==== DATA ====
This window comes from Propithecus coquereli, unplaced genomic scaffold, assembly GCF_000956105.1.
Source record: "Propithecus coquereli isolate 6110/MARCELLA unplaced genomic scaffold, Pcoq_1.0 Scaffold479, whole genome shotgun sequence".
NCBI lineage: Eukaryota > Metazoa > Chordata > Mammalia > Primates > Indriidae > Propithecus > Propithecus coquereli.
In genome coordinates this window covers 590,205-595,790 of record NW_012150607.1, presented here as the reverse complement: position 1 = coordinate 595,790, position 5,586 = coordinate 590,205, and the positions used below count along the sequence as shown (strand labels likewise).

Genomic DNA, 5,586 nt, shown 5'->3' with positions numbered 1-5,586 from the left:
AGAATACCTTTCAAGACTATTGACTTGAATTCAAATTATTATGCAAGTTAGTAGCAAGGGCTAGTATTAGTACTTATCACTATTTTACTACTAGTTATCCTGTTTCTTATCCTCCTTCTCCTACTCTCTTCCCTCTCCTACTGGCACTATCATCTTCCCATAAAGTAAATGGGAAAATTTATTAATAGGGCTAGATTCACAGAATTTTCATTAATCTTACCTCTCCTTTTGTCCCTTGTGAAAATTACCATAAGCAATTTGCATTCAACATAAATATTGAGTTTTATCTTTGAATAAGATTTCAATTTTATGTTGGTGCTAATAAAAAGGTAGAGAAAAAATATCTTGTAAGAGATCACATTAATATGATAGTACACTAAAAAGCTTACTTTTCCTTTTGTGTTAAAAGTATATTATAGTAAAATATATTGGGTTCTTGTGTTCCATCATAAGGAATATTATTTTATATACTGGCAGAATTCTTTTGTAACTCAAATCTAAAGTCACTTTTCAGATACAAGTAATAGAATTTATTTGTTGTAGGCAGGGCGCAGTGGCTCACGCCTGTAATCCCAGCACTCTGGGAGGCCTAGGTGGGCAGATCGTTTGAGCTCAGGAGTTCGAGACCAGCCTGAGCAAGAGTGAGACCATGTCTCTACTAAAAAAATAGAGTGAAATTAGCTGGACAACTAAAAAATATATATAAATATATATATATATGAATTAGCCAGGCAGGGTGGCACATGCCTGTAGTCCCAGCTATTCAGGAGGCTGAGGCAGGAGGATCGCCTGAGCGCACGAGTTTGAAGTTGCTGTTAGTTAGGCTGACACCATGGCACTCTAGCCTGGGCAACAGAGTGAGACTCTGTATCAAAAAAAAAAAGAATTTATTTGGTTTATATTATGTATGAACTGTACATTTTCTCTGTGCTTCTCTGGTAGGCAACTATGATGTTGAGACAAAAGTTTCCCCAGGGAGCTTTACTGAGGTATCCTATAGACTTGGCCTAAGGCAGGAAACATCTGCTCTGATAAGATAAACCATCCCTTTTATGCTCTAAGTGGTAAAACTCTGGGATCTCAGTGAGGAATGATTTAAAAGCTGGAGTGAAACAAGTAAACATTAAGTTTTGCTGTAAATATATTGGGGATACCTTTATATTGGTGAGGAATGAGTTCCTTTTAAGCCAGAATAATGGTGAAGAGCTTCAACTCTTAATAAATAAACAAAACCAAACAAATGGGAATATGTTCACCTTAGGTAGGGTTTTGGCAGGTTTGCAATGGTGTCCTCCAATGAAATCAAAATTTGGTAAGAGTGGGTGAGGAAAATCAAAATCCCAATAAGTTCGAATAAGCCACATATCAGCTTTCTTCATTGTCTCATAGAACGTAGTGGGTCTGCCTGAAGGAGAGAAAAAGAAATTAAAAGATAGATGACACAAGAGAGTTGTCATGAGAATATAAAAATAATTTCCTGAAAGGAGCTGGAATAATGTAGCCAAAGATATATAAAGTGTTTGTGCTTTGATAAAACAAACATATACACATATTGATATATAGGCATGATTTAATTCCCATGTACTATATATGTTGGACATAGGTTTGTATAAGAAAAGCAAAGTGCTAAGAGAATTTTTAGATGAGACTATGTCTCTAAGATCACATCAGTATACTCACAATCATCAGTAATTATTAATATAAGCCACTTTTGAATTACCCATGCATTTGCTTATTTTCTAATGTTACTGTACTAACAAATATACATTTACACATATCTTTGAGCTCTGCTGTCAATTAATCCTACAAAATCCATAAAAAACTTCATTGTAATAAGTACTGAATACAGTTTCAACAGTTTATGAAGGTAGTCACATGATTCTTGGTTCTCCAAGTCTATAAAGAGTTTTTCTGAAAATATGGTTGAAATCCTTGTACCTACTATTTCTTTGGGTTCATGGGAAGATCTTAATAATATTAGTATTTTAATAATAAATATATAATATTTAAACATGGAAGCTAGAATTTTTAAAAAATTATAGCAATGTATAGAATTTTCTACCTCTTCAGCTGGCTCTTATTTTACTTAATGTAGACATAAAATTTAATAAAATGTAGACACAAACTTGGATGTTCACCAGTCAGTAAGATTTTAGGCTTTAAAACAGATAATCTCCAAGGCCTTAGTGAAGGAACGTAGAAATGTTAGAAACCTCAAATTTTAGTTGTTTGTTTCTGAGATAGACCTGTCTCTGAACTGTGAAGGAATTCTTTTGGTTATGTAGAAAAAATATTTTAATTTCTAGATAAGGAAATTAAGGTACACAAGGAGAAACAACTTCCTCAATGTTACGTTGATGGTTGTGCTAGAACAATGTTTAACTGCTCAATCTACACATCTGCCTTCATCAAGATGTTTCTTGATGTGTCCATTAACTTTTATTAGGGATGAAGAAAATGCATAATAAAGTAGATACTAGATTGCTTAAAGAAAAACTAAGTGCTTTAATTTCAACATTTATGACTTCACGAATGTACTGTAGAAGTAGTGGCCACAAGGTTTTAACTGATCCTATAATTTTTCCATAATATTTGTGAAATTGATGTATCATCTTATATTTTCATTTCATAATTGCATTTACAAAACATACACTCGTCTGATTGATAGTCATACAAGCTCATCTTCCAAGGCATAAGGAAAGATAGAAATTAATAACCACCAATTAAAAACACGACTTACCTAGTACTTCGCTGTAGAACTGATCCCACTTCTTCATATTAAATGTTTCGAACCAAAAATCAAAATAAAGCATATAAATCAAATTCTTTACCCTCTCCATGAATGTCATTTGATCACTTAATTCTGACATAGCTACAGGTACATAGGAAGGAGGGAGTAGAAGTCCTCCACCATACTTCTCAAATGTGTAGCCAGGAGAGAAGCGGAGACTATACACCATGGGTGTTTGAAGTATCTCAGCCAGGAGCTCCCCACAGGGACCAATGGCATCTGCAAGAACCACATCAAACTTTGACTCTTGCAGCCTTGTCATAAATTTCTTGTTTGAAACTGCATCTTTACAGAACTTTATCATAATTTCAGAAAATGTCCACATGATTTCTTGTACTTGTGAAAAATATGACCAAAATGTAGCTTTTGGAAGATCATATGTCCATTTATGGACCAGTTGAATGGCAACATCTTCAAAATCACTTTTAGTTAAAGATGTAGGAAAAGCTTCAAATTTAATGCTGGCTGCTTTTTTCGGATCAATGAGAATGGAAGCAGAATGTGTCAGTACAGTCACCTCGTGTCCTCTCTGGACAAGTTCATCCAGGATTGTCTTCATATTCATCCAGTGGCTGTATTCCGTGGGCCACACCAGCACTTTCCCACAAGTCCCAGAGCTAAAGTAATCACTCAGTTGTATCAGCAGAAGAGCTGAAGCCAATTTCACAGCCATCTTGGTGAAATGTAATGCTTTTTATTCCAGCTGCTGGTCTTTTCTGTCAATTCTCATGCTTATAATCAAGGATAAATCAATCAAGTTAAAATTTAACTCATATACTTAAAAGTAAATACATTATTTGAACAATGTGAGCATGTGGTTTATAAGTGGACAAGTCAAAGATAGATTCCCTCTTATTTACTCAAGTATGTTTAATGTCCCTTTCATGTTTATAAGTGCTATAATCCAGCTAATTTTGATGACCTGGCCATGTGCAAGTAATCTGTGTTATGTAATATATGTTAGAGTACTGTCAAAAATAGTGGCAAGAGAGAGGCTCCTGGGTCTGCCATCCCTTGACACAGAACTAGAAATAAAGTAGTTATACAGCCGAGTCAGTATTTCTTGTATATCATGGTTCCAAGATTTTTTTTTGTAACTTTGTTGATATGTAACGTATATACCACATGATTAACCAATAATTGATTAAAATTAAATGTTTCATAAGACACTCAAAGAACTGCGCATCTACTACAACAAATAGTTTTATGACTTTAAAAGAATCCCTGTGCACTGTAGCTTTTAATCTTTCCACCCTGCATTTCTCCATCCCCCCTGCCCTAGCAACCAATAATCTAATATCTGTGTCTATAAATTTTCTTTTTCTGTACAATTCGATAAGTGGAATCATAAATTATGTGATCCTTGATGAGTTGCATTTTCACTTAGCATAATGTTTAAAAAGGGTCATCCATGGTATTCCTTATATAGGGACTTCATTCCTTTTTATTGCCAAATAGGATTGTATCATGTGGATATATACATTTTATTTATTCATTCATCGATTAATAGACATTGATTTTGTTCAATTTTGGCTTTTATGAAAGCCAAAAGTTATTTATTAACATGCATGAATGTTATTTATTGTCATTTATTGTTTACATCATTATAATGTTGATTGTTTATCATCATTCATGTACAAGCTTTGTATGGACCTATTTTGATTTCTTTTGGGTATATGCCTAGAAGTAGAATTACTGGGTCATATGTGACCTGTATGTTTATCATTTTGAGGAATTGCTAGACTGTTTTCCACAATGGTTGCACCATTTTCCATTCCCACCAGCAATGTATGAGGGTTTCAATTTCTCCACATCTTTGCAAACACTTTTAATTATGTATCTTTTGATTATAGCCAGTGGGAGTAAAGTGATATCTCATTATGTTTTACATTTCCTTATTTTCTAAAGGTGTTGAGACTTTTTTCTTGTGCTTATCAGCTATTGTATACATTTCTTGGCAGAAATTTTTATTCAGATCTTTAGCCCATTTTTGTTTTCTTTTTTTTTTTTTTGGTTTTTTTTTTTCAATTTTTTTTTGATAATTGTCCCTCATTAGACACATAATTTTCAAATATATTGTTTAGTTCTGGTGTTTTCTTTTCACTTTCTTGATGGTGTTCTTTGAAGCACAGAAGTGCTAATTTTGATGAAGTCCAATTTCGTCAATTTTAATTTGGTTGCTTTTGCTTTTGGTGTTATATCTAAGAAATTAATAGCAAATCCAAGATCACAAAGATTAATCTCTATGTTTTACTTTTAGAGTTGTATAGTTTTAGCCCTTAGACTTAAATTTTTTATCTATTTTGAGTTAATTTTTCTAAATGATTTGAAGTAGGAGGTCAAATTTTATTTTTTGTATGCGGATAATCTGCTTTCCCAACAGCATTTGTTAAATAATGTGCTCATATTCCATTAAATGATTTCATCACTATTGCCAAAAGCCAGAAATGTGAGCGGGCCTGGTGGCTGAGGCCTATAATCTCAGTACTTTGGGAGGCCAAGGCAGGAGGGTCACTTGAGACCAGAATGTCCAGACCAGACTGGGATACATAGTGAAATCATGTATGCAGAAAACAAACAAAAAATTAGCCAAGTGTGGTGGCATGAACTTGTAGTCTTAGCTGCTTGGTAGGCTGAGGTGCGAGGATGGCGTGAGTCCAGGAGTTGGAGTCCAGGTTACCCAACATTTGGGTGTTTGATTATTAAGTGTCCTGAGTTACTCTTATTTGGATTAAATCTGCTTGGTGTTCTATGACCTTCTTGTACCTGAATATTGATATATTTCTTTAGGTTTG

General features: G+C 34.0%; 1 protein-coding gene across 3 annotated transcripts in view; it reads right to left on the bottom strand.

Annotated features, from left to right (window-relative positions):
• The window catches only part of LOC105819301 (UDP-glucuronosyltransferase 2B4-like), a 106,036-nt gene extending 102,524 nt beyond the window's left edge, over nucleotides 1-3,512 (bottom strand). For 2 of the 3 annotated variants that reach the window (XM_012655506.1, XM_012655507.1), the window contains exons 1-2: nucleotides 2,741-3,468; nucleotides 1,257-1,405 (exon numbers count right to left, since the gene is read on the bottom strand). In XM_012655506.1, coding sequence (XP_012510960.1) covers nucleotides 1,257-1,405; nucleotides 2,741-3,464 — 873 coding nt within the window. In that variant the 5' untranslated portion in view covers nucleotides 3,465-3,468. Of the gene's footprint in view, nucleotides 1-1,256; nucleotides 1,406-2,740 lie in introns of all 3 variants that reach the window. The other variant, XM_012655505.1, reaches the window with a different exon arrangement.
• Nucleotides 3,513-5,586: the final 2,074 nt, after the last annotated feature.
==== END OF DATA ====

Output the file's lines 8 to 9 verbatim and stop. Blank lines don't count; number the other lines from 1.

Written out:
Annotated features, from left to right (window-relative positions):
• The window catches only part of LOC105819301 (UDP-glucuronosyltransferase 2B4-like), a 106,036-nt gene extending 102,524 nt beyond the window's left edge, over nucleotides 1-3,512 (bottom strand). For 2 of the 3 annotated variants that reach the window (XM_012655506.1, XM_012655507.1), the window contains exons 1-2: nucleotides 2,741-3,468; nucleotides 1,257-1,405 (exon numbers count right to left, since the gene is read on the bottom strand). In XM_012655506.1, coding sequence (XP_012510960.1) covers nucleotides 1,257-1,405; nucleotides 2,741-3,464 — 873 coding nt within the window. In that variant the 5' untranslated portion in view covers nucleotides 3,465-3,468. Of the gene's footprint in view, nucleotides 1-1,256; nucleotides 1,406-2,740 lie in introns of all 3 variants that reach the window. The other variant, XM_012655505.1, reaches the window with a different exon arrangement.